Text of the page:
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KOMMERSANT (Russia)

Worldcrunch

MOSCOW - The General Prosecutor’s Office has filed a suit to declare the recent anti-Islam filmInnocence of Muslims,” extremist, which could lead to the blocking of YouTube across all of Russia by November, Kommersant reports.

A new law meant to protect children from exposure to information that will “interfere with their health or development,” including information that is extremist in any way will come into force on November 1. If the film is declared extremist and Google does not block access to the film, YouTube will be added to a black list and will not be accessible from inside Russia, Kommersant reports.

Google has already announced that it will not delete the film. However, it has restricted access to the film in India and Indonesia and has blocked the video from being shown in Egypt and Libya. The Russian prosecutor “strongly recommended” that Google block access to the film in Russia before the court makes a decision. Google’s headquarters in Russia refused to comment on the case.

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Russia

No Putin, No Russia? Why Losing The War Wouldn't Destroy The Russian Federation

Predictions about the collapse of Russia are as old as the country itself. Yet a consistent centralization of power has gone on for decades, weakening Russia's territories and republics. The war in Ukraine changes everything and nothing.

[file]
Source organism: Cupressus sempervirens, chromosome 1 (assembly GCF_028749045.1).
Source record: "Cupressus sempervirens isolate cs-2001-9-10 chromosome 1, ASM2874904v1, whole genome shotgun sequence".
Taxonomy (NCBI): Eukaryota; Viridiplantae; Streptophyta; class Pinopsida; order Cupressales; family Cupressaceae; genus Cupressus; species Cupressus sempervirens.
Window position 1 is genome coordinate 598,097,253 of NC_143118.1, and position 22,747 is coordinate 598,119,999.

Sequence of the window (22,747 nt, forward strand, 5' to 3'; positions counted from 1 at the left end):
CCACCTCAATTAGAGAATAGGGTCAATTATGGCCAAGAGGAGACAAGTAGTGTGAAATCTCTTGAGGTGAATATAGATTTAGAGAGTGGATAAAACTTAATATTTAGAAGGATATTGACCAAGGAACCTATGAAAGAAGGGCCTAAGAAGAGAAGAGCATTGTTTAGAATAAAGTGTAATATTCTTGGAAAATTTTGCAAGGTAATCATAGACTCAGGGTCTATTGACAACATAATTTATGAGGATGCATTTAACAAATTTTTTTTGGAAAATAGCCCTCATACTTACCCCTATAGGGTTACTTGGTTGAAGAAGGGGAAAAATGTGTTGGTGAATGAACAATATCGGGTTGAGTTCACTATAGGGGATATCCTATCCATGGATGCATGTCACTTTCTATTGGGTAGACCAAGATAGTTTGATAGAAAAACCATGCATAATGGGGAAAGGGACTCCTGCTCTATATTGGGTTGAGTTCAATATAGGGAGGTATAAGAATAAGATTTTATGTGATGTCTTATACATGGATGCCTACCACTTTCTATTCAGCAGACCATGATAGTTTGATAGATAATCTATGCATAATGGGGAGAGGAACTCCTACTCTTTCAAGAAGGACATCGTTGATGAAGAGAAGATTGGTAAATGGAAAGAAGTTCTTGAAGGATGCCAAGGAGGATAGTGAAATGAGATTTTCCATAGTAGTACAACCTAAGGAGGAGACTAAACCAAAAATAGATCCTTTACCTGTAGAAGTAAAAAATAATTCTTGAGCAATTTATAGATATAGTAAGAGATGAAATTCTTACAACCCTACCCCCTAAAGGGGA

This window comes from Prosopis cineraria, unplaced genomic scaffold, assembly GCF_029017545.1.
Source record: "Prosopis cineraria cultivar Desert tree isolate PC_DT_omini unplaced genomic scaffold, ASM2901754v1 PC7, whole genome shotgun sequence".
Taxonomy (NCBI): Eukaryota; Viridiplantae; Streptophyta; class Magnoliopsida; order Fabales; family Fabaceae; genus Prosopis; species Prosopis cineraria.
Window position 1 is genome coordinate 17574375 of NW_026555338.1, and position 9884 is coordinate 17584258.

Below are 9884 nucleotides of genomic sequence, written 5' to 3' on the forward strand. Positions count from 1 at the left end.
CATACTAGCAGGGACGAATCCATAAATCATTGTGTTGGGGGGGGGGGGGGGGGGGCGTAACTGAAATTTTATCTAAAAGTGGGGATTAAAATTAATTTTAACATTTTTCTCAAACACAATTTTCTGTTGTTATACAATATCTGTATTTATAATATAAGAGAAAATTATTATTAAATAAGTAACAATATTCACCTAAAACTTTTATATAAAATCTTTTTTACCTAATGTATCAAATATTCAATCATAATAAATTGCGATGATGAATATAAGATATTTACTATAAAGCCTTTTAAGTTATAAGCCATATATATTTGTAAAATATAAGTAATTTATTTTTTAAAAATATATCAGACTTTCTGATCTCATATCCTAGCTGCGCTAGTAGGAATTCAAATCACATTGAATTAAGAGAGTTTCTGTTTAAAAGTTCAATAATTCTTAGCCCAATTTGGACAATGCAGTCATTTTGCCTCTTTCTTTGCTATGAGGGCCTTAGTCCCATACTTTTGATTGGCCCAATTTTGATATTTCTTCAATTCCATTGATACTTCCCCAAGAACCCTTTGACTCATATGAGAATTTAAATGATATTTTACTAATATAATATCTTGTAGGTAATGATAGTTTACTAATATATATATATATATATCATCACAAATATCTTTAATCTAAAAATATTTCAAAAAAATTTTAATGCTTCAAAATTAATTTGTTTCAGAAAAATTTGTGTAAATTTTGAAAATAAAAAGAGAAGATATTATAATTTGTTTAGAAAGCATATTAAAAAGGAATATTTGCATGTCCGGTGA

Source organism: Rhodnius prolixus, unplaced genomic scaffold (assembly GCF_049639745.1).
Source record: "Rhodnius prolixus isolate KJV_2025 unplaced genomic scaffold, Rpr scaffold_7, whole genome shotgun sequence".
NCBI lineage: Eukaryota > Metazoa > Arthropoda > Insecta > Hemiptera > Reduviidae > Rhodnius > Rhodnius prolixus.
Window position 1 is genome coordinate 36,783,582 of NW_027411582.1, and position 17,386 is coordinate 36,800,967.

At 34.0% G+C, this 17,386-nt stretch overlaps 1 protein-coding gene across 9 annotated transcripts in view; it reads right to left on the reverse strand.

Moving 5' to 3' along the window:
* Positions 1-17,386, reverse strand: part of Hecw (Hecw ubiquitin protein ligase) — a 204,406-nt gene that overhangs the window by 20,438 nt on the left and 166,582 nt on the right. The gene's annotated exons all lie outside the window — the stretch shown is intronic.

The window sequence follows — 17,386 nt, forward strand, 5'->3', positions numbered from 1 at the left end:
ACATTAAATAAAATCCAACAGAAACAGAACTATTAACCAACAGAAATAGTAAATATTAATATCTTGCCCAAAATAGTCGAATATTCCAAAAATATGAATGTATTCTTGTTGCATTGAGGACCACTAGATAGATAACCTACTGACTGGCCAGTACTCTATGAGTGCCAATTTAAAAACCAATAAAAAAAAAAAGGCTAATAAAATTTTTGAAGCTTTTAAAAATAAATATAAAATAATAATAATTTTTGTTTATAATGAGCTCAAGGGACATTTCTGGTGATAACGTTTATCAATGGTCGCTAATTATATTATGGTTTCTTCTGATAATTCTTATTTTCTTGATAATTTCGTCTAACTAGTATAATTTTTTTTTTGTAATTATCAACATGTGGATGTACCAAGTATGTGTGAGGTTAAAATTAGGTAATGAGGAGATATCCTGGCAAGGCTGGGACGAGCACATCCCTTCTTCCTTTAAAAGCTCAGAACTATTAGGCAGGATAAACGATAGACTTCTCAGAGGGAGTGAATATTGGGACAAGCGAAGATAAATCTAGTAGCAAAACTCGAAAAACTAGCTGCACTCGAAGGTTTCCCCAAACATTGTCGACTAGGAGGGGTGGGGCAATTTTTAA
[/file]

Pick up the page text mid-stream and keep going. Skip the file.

Photo of a Russian flag during Unity Day celebrations

Russian unity day celebrations

Aleksandr Kynev

-Analysis-

The prediction “Russia is about to fall apart” has been a mainstay of the political science-futurist genre for the 30 years since the end of the USSR and establishment of the Russian Federation.

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Now, the war with Ukraine has drastically reduced the time-frame for such apocalyptic forecasts to come true. First, because it turns out that Russia can very well lose the war; and secondly, a defeat would weaken Vladimir Putin’s regime — and who knows if he will retain power at all?

“No Putin, no Russia” is a more recent refrain.

This line of thinking says that the weakening of the central government will push the regions to act independently. Yet noted political scientist Alexander Kynev explained in an interview with Vazhnyye Istorii why he doesn't believe anything like this will happen. The collapse of Russia is unlikely even if Putin loses.

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